One of the nice things about being in Afghanistan (yes being in a war zone can heve a plus side at times, you hear about these in this blog). I travel a lot dealing with force protection and cover an area of operations that includes the Polish Army contingent, as well as 1st Infantry Division units.
So, one of the plus sides of being here is meeting people from all over the world, as well as from Afghanistan itself (yes, there are good people from Afghanistan, they are not all Taliban). I met Michal Dabrowski at a tiny firebase that I go to regularly. He is a Polish civilian medic who goes out on patrols with the soldiers and tends to their health overall, not just battle wounds. Based on the years of training he has, I think he has the education of a physician’s assistant versus that of a US EMT.
In any case, he speaks English very well and I can barely say anything in Polish, a very difficult language for native English speakers. He also has a love for cooking and almost became a chef. His brother is a chef in Poland. A few of the Polish soldiers who speak some English have talked to me about various things, including their pride in their heritage (Poland used to be the biggest kingdom in Europe, was the home of the Teutonic Knights, originated tons of foods that most people in the world associate with other countries, the brutal Katyn Forest massacre of 1940, how Roosevelt and Churchill sold Poland down the drain to Stalin at Yalta and many other topics).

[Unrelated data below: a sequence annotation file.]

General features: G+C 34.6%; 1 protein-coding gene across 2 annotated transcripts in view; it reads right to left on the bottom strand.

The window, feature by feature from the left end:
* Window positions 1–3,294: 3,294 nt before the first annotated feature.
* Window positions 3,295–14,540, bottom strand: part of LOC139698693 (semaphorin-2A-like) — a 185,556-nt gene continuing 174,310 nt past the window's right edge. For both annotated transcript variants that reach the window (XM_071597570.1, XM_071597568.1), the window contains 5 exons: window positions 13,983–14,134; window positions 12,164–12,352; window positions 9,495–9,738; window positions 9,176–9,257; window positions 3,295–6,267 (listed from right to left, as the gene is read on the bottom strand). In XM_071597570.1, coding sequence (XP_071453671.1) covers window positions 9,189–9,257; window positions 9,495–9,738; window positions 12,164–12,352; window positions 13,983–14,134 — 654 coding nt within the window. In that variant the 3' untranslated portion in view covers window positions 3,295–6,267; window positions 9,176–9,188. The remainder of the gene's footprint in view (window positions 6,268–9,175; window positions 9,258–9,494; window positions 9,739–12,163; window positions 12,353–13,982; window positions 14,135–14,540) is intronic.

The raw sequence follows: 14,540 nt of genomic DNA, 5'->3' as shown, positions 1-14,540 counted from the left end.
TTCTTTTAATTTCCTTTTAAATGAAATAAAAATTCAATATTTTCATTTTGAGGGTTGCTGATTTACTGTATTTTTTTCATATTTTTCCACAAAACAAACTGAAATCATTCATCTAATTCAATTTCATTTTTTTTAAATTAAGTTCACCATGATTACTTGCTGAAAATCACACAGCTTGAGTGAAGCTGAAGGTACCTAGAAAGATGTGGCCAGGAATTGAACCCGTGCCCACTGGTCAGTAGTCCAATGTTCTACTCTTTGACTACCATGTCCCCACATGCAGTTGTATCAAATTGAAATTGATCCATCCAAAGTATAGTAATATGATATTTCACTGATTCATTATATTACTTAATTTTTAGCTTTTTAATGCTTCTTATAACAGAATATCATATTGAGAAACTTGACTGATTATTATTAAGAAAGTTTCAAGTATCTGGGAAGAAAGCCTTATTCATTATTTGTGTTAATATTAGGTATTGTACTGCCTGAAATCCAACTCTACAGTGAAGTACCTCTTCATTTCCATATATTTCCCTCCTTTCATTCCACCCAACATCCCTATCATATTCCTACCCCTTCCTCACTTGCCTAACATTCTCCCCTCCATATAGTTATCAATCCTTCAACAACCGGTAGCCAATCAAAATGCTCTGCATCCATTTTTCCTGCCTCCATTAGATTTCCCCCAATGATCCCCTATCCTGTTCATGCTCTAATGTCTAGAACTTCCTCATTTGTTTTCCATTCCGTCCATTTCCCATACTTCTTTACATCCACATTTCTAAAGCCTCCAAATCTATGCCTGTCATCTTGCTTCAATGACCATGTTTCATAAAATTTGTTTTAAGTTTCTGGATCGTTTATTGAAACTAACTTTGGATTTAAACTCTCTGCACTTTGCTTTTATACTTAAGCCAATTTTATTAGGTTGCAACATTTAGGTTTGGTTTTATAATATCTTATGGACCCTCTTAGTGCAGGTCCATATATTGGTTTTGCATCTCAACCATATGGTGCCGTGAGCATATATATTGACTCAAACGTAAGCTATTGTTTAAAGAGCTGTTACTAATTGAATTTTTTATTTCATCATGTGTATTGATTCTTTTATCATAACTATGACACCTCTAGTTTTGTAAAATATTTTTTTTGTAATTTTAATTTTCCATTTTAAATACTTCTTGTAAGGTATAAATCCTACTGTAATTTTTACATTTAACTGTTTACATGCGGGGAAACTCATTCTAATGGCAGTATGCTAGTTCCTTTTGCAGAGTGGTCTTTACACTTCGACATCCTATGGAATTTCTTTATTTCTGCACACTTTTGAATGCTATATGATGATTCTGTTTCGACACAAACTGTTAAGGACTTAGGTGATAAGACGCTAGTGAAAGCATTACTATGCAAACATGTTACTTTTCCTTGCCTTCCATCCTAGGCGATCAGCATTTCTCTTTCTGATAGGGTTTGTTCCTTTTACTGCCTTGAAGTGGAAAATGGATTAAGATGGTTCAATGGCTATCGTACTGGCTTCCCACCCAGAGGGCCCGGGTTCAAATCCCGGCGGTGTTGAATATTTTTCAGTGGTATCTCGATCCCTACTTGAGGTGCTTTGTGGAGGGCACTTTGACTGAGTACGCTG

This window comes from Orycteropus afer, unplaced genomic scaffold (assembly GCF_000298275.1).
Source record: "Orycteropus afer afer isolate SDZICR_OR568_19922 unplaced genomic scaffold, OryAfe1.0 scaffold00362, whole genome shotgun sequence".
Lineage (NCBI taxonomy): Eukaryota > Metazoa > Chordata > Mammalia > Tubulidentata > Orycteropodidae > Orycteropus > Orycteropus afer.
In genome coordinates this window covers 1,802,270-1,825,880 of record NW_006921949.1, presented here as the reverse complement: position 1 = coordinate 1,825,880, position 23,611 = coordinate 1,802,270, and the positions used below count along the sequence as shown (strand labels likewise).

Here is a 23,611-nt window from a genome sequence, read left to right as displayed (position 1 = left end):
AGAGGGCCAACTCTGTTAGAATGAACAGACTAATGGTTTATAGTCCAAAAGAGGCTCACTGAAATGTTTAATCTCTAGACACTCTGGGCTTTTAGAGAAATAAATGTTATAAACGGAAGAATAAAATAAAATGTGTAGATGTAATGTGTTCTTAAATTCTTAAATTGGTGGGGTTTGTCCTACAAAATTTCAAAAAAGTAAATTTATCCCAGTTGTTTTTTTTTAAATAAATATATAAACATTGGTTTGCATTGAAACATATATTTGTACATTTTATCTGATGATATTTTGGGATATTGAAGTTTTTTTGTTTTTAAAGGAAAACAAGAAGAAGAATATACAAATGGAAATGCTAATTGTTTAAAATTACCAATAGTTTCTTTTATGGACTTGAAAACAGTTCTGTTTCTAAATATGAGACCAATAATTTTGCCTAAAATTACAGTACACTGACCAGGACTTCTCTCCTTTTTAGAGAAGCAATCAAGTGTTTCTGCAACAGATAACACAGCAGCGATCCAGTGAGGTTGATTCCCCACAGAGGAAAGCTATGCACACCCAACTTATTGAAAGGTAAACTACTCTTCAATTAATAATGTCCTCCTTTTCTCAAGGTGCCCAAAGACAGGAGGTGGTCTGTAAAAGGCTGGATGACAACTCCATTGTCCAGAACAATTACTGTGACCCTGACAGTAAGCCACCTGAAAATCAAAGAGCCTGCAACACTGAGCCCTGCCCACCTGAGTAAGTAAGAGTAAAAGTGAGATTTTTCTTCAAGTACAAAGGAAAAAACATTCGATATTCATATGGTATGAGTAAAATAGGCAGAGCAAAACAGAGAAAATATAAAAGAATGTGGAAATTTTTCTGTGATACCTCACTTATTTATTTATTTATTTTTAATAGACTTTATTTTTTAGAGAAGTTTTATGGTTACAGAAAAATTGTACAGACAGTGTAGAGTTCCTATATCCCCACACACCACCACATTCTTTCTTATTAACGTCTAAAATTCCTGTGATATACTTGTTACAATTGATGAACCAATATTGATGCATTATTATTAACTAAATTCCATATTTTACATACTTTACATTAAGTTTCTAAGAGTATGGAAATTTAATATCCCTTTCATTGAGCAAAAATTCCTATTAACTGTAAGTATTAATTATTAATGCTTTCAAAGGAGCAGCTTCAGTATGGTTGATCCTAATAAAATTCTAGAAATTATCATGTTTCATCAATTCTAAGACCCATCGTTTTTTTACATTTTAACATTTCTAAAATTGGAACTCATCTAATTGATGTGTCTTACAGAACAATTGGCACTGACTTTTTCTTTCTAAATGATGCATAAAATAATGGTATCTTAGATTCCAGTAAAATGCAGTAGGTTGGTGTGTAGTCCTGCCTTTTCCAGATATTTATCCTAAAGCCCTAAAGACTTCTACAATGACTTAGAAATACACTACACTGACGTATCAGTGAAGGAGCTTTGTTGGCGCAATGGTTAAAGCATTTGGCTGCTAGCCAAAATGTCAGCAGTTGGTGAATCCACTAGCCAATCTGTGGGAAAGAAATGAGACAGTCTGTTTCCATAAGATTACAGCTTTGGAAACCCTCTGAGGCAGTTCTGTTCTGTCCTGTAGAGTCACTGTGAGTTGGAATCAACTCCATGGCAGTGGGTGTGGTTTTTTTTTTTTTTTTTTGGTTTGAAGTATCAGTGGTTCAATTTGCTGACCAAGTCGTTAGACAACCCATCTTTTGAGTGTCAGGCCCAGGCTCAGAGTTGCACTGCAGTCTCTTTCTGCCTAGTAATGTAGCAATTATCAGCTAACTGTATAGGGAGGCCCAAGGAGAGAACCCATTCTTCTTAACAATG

These are all very interesting perspectives from both older Poles who remember communism and the younger soldiers who were born afterwards. They are very proud of their food, and Michal and me regularly talk about recipes and he tries to educate me on Polish dishes, particularly that keilbasa as Americans know it is not real keilbasa. This includes the link (most common) variety. But, what really intrigued me was the keilbasa in a jar (Michal’s recipe, there are zillions of varients).
Kielbasa ze sloika (Kielbasa in a jar)
1 kg boneless pork
1 kg boneless beef
1 kg fresh bacon
1.5 – 2 teaspoons salt
1 teaspoon pepper
1 tablespoon marjoram (Michal puts more than one)
1 tablespoon vegetable broth
4 tablespoons gelatin
4 cloves garlic, peeled
1.2 liters water
The cuts of pork and beef are up to you. This was(is) a poor people’s food, so low quality cuts are fine. Trim fat if you want less fat or use leaner meat.
Mix everything except water and run through meat grinder. Michal recommends using 8mm holes for grinder. After grinding, add water and mix well by hand.
Put in small jars (say, pint Mason jars) and leave at least 2 cm at the top open. The fat will rise to the top. Close jars and put in pot of water completely submerged.
If small jars, simmer for at least 2 hours, if larger jars, simmer longer, up to 4 hours.
I plan on making this when I get home for R & R. I am assuming it looks like one of those disgusting sandwich spreads in a can. But, if you look at the ingredients, it is anything but that. It sounds delicious. Michal uses the fat that comes to the top and any gelatin, as well. The kilbasa can be spread on bread (please, use decent bread, this is not Wonder bread swill), sliced and eaten cold or heated or used like any other keilbasa in any recipe. Use your imagination. This is keilbasa, it just isn’t in links. Michal says the gelatin makes a great bread spread.